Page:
This is a story of copycats on Etsy.
Jenny was one of my first clients. She owned a brand that began humbly as handmade jewelry on Etsy but progressed eventually to other accessories and even dresses. Jenny’s success was overwhelming because of the uniqueness of her designs. Then came the competitors. Ruthless copycats desperate for a piece of the profitable pie. Being overworked and constantly worrying about the future of her brand eroded any remnant of inspiration to create. Jenny felt she was sinking. She cried, she raged, then came the resolve to survive no matter what. She loved her work and she was determined not to let anyone stop her from creating. She wanted to fight back.
Together we crafted a new narrative that allowed Jenny to share her love of fashion with her audience. Competitors can copy your products, they cannot replicate your story. With a new brand storytelling strategy to helm her branding and marketing direction, Jenny broke free from her competitors and now is happier doing meaningful work with clients who truly adore her creations, who tell others about her, who support her brand philosophy.
Copycats are everywhere. While people might say that imitation is the sincerest form of flattery, it never feels nice to see your hard work being stolen. Months of research, years of experience backing up your products, gone with the wind. Copycats often pose a common problem for sellers on Etsy. I have heard stories of shops copying designs, imitating other Etsy shop’s titles or product descriptions, even photography style. I have seen personally how someone’s image was stolen and used in another Etsy shop! Of course these shops are ultimately closed down, but some just keep coming back. Yes, unbelievable!
First of all, understand that the more successful you are, the more visible you are, the more competition there is, and the higher the chance copycats will find you! Get comfortable with this fact and deal with it. The only thing you can change is to be one step ahead of your competition.
Next, remember to diversify. Many Etsy sellers are often myopic – just because you started out on Etsy and business is good now doesn’t mean it will constantly be so. Your shop can be closed down without any warning. If you do not have a back up, you are going to lose everything. Increasingly, Etsy sellers are branching out. Given how many Etsy shops who have been around for years are suddenly seeing no sale or low sale, people are more open to trying out new ways to salvage their business or expand their reach. I have seen many sellers giving Amazon a try, or setting up shop on Shopify or WordPress.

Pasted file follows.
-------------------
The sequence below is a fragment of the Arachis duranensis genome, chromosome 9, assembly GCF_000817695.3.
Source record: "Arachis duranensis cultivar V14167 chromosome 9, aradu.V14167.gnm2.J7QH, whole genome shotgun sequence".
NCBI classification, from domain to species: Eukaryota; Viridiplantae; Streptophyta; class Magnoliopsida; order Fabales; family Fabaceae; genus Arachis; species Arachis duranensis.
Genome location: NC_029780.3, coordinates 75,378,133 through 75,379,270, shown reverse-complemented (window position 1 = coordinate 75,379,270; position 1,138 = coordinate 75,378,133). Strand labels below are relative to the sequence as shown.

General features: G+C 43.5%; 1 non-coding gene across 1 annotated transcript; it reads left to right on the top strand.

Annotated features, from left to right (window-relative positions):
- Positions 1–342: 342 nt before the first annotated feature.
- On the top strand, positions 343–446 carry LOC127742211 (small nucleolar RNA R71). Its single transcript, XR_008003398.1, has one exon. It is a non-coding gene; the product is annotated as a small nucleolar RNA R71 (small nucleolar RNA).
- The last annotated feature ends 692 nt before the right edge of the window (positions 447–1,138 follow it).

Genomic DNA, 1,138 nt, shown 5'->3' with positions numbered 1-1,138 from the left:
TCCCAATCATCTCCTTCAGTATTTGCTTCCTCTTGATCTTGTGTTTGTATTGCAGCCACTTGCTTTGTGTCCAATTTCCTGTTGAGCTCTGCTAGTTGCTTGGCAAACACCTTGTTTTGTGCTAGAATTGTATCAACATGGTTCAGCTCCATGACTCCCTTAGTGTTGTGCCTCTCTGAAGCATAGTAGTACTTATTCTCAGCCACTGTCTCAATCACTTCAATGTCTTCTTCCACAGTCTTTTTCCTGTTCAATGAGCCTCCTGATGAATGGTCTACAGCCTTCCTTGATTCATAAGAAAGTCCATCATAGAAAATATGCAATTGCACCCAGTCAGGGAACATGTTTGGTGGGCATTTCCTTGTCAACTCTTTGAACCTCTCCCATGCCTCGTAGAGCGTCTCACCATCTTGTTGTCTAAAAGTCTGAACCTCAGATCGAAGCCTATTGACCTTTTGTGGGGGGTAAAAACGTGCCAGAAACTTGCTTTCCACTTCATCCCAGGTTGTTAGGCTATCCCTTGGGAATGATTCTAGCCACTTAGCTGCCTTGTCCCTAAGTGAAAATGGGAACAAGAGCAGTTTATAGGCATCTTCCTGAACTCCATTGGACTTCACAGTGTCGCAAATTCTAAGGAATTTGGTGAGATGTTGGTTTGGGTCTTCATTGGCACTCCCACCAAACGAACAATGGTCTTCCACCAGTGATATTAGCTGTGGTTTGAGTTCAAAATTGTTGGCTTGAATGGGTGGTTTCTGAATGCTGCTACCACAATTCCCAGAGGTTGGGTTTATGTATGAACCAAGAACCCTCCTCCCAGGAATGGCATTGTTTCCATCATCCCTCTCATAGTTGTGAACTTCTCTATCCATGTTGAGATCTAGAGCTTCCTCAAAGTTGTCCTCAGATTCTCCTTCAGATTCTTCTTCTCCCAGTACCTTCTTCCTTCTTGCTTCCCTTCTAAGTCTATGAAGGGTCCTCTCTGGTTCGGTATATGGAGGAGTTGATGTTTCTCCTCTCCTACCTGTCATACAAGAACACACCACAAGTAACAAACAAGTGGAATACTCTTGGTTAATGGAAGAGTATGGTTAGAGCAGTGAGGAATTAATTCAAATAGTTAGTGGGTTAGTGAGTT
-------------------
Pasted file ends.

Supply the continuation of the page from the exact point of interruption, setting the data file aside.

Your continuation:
A new beginning might seem scary, But you can also view this as an opportunity to distinguish yourself from copycats and other competitors. Having to learn how to navigate new e-commerce platforms is always uncomfortable at first, especially if you have gotten use to how Etsy works. But accept this challenge and know that you can easily overcome the problem. If you could learn how to navigate on Etsy, you can learn again on a new platform.
Focus on the positive. There are many advantages to branching out from Etsy. Having your own shop gives you more control, and you will find that you have more freedom to try out different marketing tactics and promotions. Having your own shop also means you have more ways to tell your story, and more avenues to engage your clients. Especially for Shopify and WordPress, many apps are available to help you sell and manage your clients. Many of these apps also automate certain processes, saving you time to do them yourself. Things such as sending welcome emails, offering promo codes, prompting clients to join your mailing list – leave those to the apps!
You can provide better service or improve your products but if no one knows about your brand, it is hard to convince people that you are the best or the pioneer in your industry. However if someone with a similar product comes along, who provides ok service yet could tell a better a story than you, they might be seen as the real deal and everyone else might be viewed as the copycats. Thus you have to recognise the importance of branding and pay attention to how you wish to market and brand your business, creating more awareness.
Having your own shop means having new opportunities to rebrand or tweak your existing brand strategy. It gives you a chance to rework how you want to tell your brand story. You can blog, you can link your shop to your social media accounts and engage audience with relevant content. You can create an “About” page, a process page of how your work, filled with images relating to your business or even show a video about the people who work for you, or who will be interacting with your clients. This is your chance to connect with your audience, to generate interest and make yourself memorable.
Showing your authenticity is the first step to establishing a good brand story. Every business has its own set of values and goals. Every business has its unique beginning and each faces different challenges. How are you solving your customer’s problem? Why should they choose you? How are you communicating this important information to them without sounding boring and dry? Lastly, how do you want to be remembered by them – if they remember you at all?
You can develop meaningful relationships with your audience by telling a story that is unique to you and at the same time, striking a chord with them. Make this your goal as you craft your brand story because half-hearted shoptalk no longer impresses anyone. It is now time to speak with emotion and sincerity. It is now essential that you reach out to foster a bond with your audience. And it is ok to show some vulnerability because that is what makes you relatable. People will value the genuine, so think of ways to show them why you are the real deal.